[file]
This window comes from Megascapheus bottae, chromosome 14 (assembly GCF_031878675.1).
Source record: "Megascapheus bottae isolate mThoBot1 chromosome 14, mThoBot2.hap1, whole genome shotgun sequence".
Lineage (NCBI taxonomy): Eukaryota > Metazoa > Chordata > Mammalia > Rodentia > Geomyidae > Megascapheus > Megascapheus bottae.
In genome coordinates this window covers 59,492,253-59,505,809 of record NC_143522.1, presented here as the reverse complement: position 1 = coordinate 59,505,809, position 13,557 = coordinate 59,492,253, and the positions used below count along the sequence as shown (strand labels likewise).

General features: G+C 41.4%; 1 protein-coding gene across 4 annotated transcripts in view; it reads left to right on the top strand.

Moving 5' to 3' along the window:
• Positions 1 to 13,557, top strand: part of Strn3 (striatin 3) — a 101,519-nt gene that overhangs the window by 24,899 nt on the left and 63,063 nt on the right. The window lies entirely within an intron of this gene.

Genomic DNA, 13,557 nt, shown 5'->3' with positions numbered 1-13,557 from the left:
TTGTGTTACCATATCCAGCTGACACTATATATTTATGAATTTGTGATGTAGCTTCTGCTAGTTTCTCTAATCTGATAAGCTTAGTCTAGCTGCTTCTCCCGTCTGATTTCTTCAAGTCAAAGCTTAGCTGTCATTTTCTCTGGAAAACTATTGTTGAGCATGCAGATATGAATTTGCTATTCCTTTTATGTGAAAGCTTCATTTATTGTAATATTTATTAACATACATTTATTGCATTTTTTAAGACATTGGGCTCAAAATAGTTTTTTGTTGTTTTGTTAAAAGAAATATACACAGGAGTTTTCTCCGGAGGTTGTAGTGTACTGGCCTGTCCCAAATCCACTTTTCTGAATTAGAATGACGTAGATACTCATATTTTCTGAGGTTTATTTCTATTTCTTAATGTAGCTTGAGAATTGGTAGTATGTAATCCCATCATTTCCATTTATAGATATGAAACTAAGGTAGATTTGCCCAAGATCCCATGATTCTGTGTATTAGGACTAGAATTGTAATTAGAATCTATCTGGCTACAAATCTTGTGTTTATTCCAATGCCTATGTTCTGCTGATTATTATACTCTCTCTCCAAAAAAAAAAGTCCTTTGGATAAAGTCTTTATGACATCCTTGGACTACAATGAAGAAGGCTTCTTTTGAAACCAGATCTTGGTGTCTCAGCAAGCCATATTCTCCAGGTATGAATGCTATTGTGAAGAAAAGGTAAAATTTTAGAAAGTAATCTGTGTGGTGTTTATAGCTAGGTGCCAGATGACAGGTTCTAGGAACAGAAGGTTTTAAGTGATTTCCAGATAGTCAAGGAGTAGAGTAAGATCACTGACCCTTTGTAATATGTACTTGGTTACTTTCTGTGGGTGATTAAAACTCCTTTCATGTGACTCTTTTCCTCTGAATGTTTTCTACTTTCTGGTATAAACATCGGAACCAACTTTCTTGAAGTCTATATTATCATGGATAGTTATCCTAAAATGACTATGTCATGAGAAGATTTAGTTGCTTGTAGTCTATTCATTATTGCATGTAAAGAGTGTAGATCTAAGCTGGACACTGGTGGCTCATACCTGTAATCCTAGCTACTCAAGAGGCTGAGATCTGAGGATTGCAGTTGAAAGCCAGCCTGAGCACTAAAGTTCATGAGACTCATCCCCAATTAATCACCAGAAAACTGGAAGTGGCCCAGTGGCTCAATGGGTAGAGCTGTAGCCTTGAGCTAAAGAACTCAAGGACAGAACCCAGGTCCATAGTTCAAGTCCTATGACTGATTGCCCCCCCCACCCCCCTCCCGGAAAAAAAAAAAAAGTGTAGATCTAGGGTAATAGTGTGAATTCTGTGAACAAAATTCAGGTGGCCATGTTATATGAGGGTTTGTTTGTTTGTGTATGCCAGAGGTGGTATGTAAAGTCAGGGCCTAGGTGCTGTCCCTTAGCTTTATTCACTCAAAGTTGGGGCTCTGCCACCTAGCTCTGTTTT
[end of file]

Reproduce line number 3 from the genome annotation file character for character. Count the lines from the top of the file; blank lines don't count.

Lineage (NCBI taxonomy): Eukaryota > Metazoa > Chordata > Mammalia > Rodentia > Geomyidae > Megascapheus > Megascapheus bottae.